And if that’s your goal, you’re going to organize in a certain way. But if your goal is to get more neighbors to meet each other, you’re going to organize a different way. And I think that, that’s like one of the things I really like about the Michigan Alliance of TimeBanks is we have time banks in a lot of different communities that are doing very different things like our time banking Pontiac works really closely with the hospital there to help people who are getting out of the hospital with serious medical issues who need help going to the grocery store or rides to their follow-up appointments and things like that.

Alice Bagley:
I don’t really have any interest in doing that kind of work closely with healthcare providers, personally I’m happy to help people get to their doctor’s appointments, but that kind of coordination with health issues is not the focus of our time bank. And if someone wanted in our time bank was like, what I’m really moved to do is help patients. I wouldn’t say no, I had to say okay, cool. You do that part of it. I’m more interested in helping organized cooking classes, which are really popular in our time bank. I think one of the great things about time banking is that it’s a model that’s very adjustable to whatever your community wants to do with it.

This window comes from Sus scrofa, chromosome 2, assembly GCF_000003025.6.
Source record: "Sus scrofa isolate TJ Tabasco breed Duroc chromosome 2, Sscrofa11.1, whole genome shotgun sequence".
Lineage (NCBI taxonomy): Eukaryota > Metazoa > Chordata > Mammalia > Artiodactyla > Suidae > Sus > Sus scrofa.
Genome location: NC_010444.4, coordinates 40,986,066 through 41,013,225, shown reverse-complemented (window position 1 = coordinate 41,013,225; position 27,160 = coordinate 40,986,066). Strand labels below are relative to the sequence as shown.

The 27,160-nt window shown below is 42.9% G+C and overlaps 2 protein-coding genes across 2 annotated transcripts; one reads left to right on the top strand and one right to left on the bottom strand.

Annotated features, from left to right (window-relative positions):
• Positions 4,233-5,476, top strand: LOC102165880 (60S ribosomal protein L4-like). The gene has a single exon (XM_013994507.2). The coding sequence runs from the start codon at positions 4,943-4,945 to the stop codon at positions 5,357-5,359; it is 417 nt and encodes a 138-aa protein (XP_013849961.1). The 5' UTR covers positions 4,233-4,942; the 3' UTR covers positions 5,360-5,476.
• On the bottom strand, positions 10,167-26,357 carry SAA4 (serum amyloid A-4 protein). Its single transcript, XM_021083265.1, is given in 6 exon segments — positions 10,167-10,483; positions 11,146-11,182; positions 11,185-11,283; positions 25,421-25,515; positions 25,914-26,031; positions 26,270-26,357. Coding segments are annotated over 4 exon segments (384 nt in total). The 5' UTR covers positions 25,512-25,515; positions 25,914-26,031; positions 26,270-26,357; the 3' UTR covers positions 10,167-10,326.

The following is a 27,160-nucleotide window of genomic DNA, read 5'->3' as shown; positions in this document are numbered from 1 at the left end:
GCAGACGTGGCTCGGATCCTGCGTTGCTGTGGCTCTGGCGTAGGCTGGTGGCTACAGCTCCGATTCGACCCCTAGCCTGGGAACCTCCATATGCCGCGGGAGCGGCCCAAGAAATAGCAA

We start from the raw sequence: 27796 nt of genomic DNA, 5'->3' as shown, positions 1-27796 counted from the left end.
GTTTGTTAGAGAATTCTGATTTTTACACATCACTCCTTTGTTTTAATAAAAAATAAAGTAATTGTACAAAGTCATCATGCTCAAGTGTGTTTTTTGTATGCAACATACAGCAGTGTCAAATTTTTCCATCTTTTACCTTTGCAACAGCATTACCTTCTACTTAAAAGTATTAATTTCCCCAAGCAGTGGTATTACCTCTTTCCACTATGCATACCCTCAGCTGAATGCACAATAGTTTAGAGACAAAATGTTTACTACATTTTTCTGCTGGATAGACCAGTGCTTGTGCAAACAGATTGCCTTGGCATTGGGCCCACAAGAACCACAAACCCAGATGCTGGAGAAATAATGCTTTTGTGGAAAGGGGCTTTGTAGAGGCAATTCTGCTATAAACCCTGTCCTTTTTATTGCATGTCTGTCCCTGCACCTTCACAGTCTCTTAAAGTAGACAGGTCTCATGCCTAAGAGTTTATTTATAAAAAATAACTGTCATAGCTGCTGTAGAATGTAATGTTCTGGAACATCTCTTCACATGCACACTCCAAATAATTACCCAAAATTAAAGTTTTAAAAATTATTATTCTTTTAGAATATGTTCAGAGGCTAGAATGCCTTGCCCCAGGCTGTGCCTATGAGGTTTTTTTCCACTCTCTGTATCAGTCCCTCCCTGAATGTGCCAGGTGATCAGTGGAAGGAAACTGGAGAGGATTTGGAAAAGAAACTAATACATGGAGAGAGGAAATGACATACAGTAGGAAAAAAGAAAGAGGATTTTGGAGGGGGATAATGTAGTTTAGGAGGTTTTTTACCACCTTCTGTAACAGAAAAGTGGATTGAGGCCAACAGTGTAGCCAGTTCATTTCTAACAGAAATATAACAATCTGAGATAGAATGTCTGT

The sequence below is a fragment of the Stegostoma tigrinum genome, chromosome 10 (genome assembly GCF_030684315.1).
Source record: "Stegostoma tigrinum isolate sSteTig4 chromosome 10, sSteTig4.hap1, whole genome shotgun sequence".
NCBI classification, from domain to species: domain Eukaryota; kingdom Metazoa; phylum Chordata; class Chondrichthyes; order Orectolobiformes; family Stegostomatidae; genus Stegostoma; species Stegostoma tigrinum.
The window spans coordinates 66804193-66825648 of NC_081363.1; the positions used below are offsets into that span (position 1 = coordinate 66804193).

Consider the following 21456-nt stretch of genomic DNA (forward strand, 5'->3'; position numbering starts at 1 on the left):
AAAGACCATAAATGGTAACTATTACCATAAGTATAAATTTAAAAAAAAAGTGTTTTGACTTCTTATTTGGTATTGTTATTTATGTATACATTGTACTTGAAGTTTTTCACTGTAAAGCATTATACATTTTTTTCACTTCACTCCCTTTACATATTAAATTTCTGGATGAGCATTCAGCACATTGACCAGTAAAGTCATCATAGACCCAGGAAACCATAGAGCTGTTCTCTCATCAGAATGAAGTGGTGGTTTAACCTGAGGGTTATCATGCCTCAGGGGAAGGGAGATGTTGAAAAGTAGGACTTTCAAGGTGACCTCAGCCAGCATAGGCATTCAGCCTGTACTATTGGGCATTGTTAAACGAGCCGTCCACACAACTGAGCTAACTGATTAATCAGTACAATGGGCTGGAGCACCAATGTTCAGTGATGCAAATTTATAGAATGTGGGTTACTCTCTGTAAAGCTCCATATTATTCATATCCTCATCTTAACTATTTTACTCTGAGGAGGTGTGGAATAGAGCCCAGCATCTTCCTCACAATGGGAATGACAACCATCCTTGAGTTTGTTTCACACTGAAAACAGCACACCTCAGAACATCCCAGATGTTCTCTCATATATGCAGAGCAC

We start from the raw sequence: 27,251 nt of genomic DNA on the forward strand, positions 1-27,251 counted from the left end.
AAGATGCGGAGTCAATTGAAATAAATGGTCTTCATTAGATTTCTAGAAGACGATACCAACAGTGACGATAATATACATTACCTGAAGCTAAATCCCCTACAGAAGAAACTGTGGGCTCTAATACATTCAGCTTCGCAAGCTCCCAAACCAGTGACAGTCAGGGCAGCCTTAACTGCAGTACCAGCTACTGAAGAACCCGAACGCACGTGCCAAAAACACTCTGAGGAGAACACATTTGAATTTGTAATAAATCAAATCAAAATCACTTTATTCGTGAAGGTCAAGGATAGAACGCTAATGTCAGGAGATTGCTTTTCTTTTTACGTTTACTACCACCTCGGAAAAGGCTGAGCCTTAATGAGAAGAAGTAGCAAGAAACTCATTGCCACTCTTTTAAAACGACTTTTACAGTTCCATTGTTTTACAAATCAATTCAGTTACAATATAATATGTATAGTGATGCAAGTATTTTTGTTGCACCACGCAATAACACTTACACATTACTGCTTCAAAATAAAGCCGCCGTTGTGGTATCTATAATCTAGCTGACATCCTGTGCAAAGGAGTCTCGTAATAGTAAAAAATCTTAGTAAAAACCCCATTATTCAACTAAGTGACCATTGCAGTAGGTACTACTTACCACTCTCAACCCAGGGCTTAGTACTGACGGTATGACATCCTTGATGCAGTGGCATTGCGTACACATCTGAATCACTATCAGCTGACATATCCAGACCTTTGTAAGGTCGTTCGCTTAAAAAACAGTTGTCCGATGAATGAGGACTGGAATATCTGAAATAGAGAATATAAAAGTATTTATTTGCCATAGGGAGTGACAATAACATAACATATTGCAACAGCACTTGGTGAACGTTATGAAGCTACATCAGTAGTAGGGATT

Rhiki:
This is so cool. It’s so fascinating to me, especially because I was in a really intense conversation last night, actually, with a group of women. And we were talking about the trauma that we feel when we have to participate in a capitalistic society and we’re unable to meet our needs and meet the needs of our loved ones because everyone sees care nowadays or sees … Yeah, care is monetized. Just like everything else in our society is commodified.

Rhiki:
I just wish we knew a time banking when we were having that conversation and how we can create new ways of being, because yeah, I think a lot of people who are at the lower end of the spectrum, as far as income they’re struggling to participate in a system that is not designed really for them, because if you don’t have the money, then there’s no way to participate. If that makes sense. It’s more of a comment than a question, but I just want to get your thoughts on time banking as far as like, if we were to take it and think of it as a model for how to build Radical Futures Now plug for our podcast name. In what ways do you think this system could help us alleviate some of the things that we experienced with capitalism and how hard do you think it will be to make something like this more mainstream?

Alice Bagley: